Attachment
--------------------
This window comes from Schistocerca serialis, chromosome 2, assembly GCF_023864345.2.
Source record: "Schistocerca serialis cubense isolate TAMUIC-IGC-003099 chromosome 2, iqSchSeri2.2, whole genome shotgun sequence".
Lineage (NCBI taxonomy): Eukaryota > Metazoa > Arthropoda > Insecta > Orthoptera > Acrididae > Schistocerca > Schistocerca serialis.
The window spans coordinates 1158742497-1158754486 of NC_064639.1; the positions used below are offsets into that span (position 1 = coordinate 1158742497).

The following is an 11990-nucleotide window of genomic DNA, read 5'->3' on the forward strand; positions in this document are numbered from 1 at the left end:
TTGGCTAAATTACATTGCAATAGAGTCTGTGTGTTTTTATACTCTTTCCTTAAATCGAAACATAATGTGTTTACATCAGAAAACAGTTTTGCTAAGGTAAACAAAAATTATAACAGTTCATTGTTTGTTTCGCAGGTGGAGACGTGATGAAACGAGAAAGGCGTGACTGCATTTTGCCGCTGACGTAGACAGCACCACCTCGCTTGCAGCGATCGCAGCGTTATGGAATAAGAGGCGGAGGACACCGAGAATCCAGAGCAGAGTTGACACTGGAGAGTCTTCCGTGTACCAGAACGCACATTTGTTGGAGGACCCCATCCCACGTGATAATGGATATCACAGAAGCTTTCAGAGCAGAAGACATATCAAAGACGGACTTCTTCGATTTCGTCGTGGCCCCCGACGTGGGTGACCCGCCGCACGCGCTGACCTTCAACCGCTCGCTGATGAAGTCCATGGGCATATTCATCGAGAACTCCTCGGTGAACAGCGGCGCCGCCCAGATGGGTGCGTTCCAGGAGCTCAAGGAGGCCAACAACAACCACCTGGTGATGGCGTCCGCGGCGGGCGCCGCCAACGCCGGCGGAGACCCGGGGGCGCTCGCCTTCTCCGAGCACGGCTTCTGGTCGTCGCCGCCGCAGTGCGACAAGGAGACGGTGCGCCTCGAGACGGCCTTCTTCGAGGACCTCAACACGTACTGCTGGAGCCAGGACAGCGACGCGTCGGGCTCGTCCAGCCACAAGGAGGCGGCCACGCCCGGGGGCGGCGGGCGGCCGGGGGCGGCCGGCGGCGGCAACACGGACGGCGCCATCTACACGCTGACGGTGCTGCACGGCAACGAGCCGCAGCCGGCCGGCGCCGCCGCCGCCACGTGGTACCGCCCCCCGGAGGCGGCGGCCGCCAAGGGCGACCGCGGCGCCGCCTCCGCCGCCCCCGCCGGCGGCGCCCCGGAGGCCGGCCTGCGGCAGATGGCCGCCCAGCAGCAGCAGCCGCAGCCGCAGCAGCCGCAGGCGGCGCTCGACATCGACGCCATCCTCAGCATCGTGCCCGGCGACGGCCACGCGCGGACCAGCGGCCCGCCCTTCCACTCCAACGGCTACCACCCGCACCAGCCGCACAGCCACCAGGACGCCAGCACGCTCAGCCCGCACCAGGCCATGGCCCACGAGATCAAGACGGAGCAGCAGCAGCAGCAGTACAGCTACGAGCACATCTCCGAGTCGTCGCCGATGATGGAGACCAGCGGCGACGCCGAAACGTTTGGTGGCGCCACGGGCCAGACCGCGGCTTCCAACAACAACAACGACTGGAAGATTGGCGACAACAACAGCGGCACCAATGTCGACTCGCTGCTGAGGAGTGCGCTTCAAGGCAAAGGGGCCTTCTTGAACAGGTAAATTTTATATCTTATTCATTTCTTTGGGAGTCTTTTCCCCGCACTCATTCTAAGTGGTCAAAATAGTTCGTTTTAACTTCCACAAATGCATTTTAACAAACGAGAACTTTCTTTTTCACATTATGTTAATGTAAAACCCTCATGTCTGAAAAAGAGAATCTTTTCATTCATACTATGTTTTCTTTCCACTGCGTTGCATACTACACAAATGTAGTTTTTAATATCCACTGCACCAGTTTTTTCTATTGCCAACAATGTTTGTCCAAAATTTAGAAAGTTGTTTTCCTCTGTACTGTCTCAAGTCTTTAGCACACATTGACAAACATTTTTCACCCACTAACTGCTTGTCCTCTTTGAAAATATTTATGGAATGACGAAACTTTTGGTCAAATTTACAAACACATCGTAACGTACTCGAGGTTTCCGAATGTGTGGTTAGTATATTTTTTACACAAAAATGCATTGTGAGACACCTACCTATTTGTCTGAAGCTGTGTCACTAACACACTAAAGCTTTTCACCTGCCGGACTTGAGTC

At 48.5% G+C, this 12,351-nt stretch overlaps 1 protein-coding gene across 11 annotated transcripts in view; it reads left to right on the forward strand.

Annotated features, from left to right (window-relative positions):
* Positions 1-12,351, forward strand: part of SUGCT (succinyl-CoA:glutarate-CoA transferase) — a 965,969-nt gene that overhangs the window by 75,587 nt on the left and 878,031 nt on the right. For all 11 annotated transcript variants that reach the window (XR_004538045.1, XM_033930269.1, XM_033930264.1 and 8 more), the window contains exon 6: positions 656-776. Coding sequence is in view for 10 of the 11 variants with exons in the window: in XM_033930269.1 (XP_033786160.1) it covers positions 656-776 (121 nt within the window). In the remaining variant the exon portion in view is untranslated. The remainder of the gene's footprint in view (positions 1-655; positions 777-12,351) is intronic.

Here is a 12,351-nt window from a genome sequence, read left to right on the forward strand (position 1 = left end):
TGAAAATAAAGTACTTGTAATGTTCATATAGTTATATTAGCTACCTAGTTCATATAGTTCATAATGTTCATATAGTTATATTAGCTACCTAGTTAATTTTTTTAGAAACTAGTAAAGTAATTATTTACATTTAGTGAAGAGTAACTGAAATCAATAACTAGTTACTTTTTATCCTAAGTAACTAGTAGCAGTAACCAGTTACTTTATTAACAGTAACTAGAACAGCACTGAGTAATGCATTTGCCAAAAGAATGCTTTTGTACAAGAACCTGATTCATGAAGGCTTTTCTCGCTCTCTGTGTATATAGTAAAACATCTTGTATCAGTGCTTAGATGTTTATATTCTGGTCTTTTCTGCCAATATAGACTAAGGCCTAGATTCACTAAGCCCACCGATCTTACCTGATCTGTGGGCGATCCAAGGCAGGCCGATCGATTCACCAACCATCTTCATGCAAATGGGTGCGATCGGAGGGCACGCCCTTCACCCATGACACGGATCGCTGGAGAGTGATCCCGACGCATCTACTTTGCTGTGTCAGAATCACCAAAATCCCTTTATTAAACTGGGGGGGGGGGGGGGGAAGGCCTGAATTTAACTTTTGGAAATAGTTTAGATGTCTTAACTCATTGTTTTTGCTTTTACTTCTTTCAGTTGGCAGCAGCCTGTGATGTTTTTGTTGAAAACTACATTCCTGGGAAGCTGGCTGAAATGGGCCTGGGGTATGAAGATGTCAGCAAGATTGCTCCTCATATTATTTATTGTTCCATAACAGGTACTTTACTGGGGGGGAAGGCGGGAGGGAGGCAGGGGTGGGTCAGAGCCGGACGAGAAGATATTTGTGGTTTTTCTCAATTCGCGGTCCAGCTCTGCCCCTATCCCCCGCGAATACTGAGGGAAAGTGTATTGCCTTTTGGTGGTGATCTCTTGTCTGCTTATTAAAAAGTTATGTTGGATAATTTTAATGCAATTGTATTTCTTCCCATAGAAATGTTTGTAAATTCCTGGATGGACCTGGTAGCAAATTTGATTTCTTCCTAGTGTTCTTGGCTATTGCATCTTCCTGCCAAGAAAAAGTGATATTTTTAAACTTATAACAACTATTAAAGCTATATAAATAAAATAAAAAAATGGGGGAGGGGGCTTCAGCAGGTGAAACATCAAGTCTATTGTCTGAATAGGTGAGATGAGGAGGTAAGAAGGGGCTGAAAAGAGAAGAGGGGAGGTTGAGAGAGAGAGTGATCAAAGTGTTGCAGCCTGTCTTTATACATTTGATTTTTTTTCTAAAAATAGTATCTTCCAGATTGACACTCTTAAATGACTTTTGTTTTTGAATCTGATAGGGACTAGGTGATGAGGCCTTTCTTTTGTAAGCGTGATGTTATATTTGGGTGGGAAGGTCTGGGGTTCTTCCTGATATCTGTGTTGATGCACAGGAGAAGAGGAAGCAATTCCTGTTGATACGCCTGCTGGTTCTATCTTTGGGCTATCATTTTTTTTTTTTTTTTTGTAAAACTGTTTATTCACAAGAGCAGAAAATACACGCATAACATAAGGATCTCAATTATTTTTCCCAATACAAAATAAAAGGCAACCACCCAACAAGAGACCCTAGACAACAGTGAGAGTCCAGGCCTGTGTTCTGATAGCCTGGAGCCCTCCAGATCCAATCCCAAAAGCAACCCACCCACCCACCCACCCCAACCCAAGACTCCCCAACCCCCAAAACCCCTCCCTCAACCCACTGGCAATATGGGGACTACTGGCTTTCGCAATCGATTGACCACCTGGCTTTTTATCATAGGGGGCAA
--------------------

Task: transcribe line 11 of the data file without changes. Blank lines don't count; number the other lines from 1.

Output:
TGAAAATAAAGTACTTGTAATGTTCATATAGTTATATTAGCTACCTAGTTCATATAGTTCATAATGTTCATATAGTTATATTAGCTACCTAGTTAATTTTTTTAGAAACTAGTAAAGTAATTATTTACATTTAGTGAAGAGTAACTGAAATCAATAACTAGTTACTTTTTATCCTAAGTAACTAGTAGCAGTAACCAGTTACTTTATTAACAGTAACTAGAACAGCACTGAGTAATGCATTTGCCAAAAGAATGCTTTTGTACAAGAACCTGATTCATGAAGGCTTTTCTCGCTCTCTGTGTATATAGTAAAACATCTTGTATCAGTGCTTAGATGTTTATATTCTGGTCTTTTCTGCCAATATAGACTAAGGCCTAGATTCACTAAGCCCACCGATCTTACCTGATCTGTGGGCGATCCAAGGCAGGCCGATCGATTCACCAACCATCTTCATGCAAATGGGTGCGATCGGAGGGCACGCCCTTCACCCATGACACGGATCGCTGGAGAGTGATCCCGACGCATCTACTTTGCTGTGTCAGAATCACCAAAATCCCTTTATTAAACTGGGGGGGGGGGGGGGGAAGGCCTGAATTTAACTTTTGGAAATAGTTTAGATGTCTTAACTCATTGTTTTTGCTTTTACTTCTTTCAGTTGGCAGCAGCCTGTGATGTTTTTGTTGAAAACTACATTCCTGGGAAGCTGGCTGAAATGGGCCTGGGGTATGAAGATGTCAGCAAGATTGCTCCTCATATTATTTATTGTTCCATAACAGGTACTTTACTGGGGGGGAAGGCGGGAGGGAGGCAGGGGTGGGTCAGAGCCGGACGAGAAGATATTTGTGGTTTTTCTCAATTCGCGGTCCAGCTCTGCCCCTATCCCCCGCGAATACTGAGGGAAAGTGTATTGCCTTTTGGTGGTGATCTCTTGTCTGCTTATTAAAAAGTTATGTTGGATAATTTTAATGCAATTGTATTTCTTCCCATAGAAATGTTTGTAAATTCCTGGATGGACCTGGTAGCAAATTTGATTTCTTCCTAGTGTTCTTGGCTATTGCATCTTCCTGCCAAGAAAAAGTGATATTTTTAAACTTATAACAACTATTAAAGCTATATAAATAAAATAAAAAAATGGGGGAGGGGGCTTCAGCAGGTGAAACATCAAGTCTATTGTCTGAATAGGTGAGATGAGGAGGTAAGAAGGGGCTGAAAAGAGAAGAGGGGAGGTTGAGAGAGAGAGTGATCAAAGTGTTGCAGCCTGTCTTTATACATTTGATTTTTTTTCTAAAAATAGTATCTTCCAGATTGACACTCTTAAATGACTTTTGTTTTTGAATCTGATAGGGACTAGGTGATGAGGCCTTTCTTTTGTAAGCGTGATGTTATATTTGGGTGGGAAGGTCTGGGGTTCTTCCTGATATCTGTGTTGATGCACAGGAGAAGAGGAAGCAATTCCTGTTGATACGCCTGCTGGTTCTATCTTTGGGCTATCATTTTTTTTTTTTTTTTTGTAAAACTGTTTATTCACAAGAGCAGAAAATACACGCATAACATAAGGATCTCAATTATTTTTCCCAATACAAAATAAAAGGCAACCACCCAACAAGAGACCCTAGACAACAGTGAGAGTCCAGGCCTGTGTTCTGATAGCCTGGAGCCCTCCAGATCCAATCCCAAAAGCAACCCACCCACCCACCCACCCCAACCCAAGACTCCCCAACCCCCAAAACCCCTCCCTCAACCCACTGGCAATATGGGGACTACTGGCTTTCGCAATCGATTGACCACCTGGCTTTTTATCATAGGGGGCAA